The consultancy has created an interpretation of the exhibition and worked with Studio Fernando Guiterrez on the design of the show.
The exhibition celebrates the 300th anniversary of George I’s accession to the throne and looks at the social and cultural life of the Georgian period and its legacy on Britain today.
This includes the first-ever British fashion magazines, interior design portfolios by the likes of Scottish architects the Adam brothers, Britain’s first celebrity scandal in the press, and according to the British Library, ‘The 1783 novel behind Pride and Prejudice, Fanny Burney’s Cecilia, which made the young novelist a household name.’
The exhibition begins with an introduction to the Georgian period on the upper ground floor level using original paintings of the four King Georges who lend their name to the period.
This same space houses a 3D collage compiled from British Library images reflecting Georgian life and political events of the time. Its layered graphic effect means a timeline can also be expressed.
The exhibition is organised on the axis of an X shape, which lends itself to a narrative telling of ‘the interconnections’ between four main themes explored in the exhibition.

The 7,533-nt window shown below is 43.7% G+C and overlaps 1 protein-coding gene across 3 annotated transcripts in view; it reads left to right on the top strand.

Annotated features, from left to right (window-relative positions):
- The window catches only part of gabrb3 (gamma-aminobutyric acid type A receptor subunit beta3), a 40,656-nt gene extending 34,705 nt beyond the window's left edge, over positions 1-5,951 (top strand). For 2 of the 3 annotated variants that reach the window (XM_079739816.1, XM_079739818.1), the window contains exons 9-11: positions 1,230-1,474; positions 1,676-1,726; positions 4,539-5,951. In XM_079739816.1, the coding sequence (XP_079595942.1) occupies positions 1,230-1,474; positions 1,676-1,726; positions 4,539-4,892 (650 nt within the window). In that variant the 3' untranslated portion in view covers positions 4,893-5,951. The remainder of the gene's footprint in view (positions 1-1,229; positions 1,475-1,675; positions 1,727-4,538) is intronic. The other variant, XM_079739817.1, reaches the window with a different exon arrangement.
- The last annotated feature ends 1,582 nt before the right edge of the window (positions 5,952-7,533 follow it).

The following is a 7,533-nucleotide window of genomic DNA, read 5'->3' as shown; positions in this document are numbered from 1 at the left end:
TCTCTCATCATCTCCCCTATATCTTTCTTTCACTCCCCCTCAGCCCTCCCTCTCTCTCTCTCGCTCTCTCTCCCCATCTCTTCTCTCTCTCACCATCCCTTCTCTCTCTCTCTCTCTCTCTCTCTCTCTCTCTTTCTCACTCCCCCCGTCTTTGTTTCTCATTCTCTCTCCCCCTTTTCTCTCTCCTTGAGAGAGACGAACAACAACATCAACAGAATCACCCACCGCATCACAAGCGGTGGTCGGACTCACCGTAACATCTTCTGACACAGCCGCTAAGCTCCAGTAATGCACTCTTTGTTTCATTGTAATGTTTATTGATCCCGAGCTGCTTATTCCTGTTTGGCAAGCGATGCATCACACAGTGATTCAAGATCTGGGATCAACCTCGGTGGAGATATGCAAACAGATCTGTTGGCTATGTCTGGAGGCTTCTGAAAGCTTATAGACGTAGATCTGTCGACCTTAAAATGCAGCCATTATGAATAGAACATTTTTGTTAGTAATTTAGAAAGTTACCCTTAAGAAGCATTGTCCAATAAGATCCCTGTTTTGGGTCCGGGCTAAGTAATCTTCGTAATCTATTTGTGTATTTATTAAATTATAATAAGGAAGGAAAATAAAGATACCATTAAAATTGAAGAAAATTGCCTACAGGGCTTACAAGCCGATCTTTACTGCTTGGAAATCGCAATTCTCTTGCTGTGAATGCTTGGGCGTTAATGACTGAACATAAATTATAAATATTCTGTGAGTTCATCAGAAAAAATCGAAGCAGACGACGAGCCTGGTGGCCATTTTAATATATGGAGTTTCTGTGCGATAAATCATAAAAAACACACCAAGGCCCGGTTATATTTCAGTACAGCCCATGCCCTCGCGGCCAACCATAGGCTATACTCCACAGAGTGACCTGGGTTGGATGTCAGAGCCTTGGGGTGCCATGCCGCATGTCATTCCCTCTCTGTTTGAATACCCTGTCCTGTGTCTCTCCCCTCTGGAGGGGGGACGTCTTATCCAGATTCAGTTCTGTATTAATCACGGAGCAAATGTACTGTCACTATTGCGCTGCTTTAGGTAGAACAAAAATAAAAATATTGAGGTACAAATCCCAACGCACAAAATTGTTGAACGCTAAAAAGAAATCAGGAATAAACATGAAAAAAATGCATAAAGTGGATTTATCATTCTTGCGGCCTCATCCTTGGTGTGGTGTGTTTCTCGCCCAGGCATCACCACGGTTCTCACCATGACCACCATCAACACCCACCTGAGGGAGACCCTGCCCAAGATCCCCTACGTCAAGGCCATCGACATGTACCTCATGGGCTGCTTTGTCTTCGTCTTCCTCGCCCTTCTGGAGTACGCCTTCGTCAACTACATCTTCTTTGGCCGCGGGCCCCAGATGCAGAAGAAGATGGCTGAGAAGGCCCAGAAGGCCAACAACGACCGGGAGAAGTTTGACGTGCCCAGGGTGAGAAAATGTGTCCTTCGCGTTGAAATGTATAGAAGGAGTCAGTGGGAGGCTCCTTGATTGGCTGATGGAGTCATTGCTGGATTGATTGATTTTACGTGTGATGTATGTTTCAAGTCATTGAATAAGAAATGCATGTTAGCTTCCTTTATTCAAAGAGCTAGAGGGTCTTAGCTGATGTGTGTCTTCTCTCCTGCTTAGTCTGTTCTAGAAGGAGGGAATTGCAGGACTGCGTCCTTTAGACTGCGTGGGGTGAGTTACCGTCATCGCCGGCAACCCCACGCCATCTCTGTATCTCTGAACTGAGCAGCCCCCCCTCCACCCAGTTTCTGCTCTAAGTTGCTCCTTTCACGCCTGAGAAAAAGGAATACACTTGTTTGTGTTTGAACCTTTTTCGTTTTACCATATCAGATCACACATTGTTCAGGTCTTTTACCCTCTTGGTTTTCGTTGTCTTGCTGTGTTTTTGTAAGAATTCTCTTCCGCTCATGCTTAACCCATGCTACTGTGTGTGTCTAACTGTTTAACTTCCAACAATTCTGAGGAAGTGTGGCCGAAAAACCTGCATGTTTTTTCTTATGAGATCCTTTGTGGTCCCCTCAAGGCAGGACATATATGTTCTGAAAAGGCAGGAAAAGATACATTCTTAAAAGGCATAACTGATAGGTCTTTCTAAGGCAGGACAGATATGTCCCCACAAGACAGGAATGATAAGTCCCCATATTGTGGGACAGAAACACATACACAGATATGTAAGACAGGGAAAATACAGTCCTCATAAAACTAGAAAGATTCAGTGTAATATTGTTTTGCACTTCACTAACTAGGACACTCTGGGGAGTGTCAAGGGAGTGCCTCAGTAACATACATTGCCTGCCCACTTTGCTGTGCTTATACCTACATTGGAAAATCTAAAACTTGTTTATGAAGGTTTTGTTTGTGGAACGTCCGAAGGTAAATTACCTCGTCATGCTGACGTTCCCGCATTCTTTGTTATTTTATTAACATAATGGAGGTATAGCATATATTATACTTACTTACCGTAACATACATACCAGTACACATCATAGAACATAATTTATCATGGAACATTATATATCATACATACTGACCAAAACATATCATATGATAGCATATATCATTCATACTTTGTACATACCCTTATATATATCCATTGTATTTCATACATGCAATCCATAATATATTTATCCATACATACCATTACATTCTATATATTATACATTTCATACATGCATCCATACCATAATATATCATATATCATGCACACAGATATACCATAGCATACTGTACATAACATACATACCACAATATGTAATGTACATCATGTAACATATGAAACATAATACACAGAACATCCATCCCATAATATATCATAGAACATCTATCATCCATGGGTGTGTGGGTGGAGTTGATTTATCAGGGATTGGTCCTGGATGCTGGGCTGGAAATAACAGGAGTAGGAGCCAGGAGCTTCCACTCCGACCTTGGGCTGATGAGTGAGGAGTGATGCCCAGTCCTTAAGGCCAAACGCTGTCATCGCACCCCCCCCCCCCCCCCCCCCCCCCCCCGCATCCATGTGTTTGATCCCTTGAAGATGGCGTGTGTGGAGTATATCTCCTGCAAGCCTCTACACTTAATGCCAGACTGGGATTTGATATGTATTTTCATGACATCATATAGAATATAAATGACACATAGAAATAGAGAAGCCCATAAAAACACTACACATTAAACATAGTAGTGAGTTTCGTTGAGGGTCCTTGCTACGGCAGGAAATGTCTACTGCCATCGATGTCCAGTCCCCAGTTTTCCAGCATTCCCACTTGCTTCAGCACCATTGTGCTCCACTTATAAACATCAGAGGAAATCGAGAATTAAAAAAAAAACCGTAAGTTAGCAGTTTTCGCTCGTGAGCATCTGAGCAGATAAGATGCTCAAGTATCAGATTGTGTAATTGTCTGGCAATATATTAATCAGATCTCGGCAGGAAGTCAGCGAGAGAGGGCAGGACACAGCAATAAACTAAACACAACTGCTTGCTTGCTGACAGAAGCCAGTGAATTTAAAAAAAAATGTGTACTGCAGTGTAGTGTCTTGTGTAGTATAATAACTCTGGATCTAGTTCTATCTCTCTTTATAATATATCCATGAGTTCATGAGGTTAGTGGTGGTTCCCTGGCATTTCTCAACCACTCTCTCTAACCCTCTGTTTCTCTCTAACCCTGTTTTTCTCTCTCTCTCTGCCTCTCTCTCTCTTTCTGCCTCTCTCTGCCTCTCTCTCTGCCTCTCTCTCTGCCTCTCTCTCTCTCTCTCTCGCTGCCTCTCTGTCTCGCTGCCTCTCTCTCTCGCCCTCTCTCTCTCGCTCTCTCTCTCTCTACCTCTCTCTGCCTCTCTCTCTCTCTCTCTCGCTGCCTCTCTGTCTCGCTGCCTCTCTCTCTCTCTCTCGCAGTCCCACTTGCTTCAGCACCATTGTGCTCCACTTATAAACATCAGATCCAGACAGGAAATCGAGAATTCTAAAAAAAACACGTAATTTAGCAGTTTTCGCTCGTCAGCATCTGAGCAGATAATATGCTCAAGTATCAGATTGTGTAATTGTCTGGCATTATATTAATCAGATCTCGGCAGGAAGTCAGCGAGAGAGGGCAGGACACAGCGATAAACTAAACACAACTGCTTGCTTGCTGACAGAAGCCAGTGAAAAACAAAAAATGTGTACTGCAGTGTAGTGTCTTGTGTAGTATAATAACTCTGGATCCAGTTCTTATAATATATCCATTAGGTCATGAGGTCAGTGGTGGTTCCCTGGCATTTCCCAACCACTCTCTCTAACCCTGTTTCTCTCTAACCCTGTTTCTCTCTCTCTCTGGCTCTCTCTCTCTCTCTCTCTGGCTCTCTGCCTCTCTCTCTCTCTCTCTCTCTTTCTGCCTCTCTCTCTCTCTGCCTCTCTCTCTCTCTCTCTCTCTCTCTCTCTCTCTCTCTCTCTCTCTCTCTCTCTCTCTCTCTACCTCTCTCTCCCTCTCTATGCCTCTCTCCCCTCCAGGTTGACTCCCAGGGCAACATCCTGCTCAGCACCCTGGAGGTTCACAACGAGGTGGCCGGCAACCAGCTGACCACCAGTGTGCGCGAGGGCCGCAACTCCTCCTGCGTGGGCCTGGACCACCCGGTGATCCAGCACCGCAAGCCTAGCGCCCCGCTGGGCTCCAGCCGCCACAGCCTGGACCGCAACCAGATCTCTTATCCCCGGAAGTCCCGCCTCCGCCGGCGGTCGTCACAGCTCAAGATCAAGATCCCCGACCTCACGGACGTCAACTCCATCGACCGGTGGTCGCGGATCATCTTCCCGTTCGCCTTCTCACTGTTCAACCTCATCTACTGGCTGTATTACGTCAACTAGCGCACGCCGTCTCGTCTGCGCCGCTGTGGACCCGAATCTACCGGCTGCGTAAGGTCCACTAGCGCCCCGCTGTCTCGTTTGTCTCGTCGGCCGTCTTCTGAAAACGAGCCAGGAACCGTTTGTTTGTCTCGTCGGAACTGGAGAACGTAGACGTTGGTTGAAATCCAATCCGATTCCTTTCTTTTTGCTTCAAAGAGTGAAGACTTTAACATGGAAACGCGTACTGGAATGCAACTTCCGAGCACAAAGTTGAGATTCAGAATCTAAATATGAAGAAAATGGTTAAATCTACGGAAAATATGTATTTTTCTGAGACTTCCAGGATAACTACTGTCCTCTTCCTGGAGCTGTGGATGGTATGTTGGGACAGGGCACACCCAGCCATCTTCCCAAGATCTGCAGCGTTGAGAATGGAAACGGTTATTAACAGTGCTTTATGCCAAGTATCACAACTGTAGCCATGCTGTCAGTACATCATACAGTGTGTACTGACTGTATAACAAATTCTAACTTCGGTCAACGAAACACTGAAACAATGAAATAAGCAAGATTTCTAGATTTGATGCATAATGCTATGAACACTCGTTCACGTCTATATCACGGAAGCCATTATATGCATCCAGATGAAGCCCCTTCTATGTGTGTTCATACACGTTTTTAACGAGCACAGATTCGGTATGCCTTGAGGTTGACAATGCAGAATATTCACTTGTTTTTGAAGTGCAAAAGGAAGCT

These are the introductory section, which gives way to Public Places and Private Spaces, Shopping and Acquiring Style – covering social pleasures and how they influence similar patterns of behavior today – and also a 70m2 Georgian map of central London highlighting Georgian buildings and institutions in London and their importance today.
‘Windows within each section allow vistas across to other sections and other exhibits to highlight the many connections between different elements of the Georgian period,’ according to Urban Salon.
Large illustrated graphic backdrops are incorporated into each section of the exhibition.
Illustrator Gregori Saavedra created the graphics by collaging details from the Georgian publications exhibited and has been inspired by classic Georgian ink work in his illustration.
The exhibition runs until March 2014.